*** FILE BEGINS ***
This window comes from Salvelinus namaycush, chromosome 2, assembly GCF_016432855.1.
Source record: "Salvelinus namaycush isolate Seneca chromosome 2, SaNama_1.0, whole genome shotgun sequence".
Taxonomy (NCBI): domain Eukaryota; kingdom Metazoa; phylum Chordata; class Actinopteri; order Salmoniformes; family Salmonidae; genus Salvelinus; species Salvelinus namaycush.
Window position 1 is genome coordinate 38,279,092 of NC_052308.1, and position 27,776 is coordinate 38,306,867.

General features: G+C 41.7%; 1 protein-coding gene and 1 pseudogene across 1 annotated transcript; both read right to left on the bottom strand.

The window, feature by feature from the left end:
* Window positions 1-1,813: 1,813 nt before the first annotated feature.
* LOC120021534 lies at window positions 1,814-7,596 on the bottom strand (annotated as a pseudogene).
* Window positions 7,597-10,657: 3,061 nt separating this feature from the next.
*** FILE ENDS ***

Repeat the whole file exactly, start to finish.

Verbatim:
This window comes from Salvelinus namaycush, chromosome 2, assembly GCF_016432855.1.
Source record: "Salvelinus namaycush isolate Seneca chromosome 2, SaNama_1.0, whole genome shotgun sequence".
Taxonomy (NCBI): domain Eukaryota; kingdom Metazoa; phylum Chordata; class Actinopteri; order Salmoniformes; family Salmonidae; genus Salvelinus; species Salvelinus namaycush.
Window position 1 is genome coordinate 38,279,092 of NC_052308.1, and position 27,776 is coordinate 38,306,867.

General features: G+C 41.7%; 1 protein-coding gene and 1 pseudogene across 1 annotated transcript; both read right to left on the bottom strand.

The window, feature by feature from the left end:
* Window positions 1-1,813: 1,813 nt before the first annotated feature.
* LOC120021534 lies at window positions 1,814-7,596 on the bottom strand (annotated as a pseudogene).
* Window positions 7,597-10,657: 3,061 nt separating this feature from the next.